The Academy of Breastfeeding Medicine affirms breastfeeding beyond infancy as the biological norm. “The average age at weaning ranges anywhere from six months to five years… Claims that breastfeeding beyond infancy is harmful to mother or infant have absolutely no medical or scientific basis,” says Arthur Eidelman, MD, president of the Academy of Breastfeeding Medicine. “Indeed, the more salient issue is the damage caused by modern practices of premature weaning.” The global organization of physicians further notes that “Human milk contains nutrients, antibodies, and immune-modulating substances that are not present in infant formula or cow’s milk. Longer breastfeeding duration is further associated with reduced maternal risks of breast cancer, ovarian cancer, diabetes, hypertension, obesity, and heart attack.” (ABM 2012)
A US Surgeon General has stated that it is a lucky baby who continues to nurse until age two. (Novello 1990)
The World Health Organization emphasizes the importance of nursing up to two years of age or beyond (WHO 1993, WHO 2002).
Scientific research by Katherine A. Dettwyler, PhD shows that 2.5 to 7.0 years of nursing is what our children have been designed to expect (Dettwyler 1995).
References [see also position statements supporting breastfeeding]
MOTHERS also benefit from breastfeeding for a longer duration
Extended nursing delays the return of fertility in some women by suppressing ovulation (References).
Breastfeeding reduces the risk of breast cancer (References). Studies have found a significant inverse association between duration of lactation and breast cancer risk.
Breastfeeding also reduces the risk of ovarian cancer (References), uterine cancer (References), and endometrial cancer (References).
Breastfeeding protects against osteoporosis. During lactation a mother may experience decreases of bone mineral. A nursing mom’s bone mineral density may be reduced in the whole body by 1 to 2 percent while she is still nursing. This is gained back, and bone mineral density may actually increase, when the baby is weaned from the breast. This is not dependent on additional calcium supplementation in the mother’s diet. (References).
Breastfeeding reduces the risk of rheumatoid arthritis (References).
Breastfeeding reduces the risk of cardiovascular disease (References).
Breastfeeding has been shown to decrease insulin requirements in diabetic women.
There is also a decreased risk of Type 2 diabetes mellitus in mothers who do not have a history of gestational diabetes (References).
Breastfeeding moms may lose weight easier (References).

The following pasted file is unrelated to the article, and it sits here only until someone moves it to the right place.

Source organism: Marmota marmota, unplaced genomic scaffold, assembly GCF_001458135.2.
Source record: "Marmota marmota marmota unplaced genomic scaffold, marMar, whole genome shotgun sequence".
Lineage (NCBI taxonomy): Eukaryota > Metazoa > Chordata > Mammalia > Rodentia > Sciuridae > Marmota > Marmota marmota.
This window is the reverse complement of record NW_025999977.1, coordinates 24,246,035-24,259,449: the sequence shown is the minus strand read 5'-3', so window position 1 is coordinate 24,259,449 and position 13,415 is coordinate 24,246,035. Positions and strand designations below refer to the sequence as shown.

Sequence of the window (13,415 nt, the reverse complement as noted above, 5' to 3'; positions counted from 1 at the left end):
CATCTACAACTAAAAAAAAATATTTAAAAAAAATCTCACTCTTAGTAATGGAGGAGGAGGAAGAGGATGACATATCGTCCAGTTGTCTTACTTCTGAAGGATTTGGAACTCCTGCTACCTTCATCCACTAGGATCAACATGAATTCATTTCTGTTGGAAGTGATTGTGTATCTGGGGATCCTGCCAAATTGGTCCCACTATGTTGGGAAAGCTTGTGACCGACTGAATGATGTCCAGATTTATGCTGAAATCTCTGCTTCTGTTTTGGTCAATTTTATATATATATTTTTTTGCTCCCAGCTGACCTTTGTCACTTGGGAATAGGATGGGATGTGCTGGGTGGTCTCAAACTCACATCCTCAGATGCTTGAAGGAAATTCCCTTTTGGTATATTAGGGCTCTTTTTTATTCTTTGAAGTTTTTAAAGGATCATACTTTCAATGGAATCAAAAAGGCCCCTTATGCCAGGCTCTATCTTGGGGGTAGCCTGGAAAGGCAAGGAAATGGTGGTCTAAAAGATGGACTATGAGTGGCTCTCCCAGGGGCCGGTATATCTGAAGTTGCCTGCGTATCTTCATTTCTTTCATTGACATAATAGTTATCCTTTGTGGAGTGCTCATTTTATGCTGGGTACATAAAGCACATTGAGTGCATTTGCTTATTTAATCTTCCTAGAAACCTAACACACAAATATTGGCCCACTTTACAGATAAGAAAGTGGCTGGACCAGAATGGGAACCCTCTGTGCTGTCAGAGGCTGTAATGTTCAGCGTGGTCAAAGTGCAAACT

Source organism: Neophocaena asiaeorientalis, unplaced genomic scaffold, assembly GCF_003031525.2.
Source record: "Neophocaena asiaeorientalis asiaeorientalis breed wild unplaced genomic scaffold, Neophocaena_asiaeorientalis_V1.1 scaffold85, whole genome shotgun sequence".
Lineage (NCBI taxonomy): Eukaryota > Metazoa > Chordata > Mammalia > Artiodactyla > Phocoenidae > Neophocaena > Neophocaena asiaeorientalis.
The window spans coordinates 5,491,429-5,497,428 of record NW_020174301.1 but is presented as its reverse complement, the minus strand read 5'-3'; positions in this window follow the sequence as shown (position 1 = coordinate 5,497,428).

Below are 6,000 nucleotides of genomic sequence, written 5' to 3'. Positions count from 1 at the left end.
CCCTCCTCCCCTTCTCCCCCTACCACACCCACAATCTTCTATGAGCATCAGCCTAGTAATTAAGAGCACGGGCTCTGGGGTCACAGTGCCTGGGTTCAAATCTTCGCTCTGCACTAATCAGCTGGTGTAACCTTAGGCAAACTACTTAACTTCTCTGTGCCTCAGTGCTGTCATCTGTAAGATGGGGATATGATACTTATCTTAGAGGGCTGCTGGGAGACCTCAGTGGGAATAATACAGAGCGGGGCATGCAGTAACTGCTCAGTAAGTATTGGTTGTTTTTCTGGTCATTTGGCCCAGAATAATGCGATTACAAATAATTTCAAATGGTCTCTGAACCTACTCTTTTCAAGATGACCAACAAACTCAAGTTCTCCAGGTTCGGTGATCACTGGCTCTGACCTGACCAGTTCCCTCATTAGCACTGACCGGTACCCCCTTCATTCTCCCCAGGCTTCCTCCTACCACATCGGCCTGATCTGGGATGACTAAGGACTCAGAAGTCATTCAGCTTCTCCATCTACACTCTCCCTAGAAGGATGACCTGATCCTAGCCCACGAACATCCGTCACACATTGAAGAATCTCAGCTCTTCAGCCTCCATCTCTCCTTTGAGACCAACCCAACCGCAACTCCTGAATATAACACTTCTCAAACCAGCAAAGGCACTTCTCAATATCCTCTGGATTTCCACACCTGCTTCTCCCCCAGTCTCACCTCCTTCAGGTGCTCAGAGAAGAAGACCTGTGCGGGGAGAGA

09-11-2012 22:17 #135-
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50 year old woman breastfeeding 4 year old...? what do you think?
- the mother can't let go
- the mother has issues and feels the need to control the one situation she can
- mother is a perfectionist, is on the attachment parenting bandwagon and sees giving up breastfeeding as failing
- the mother finds it relaxing
- it is an easy short term way to shut a kid up
- marital problems and the mother uses it as a way to keep a distance between the hubby
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09-11-2012 22:23 #136-
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09-11-2012 22:35 #137
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09-11-2012 22:48 #138
I think in Australia, its probably just not the norm to breastfeed past being a toddler but it's probably very common in a lot of other countries. I don't see the big issue.
My SIL was a complete hippy and breastfed my nephew till he was 4.5. Yes it was pretty embarrassing when she would be walking around big W with no bra on with a boob out seeing if my 4 year old nephew wanted a snack. Yes, i think she did it that long because it was more for her than for him and she didn't want to let go of that connection. But at the end of the day, she is his mum and she could feed him for as long as he wanted. Didn't really do him any harm (he's 15 now and as sully as any normal teenage boy). Its really not a big deal in the scheme of things.
Same as when i see little babies in prams with bottles full of bright green or yellow sugary cordial. Not something I would do, but it's not my place to tell mum's what or how to feed their child.
Last edited by Clementine Grace; 09-11-2012 at 23:25.
09-11-2012 23:10 #139Senior Member
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09-11-2012 23:38 #140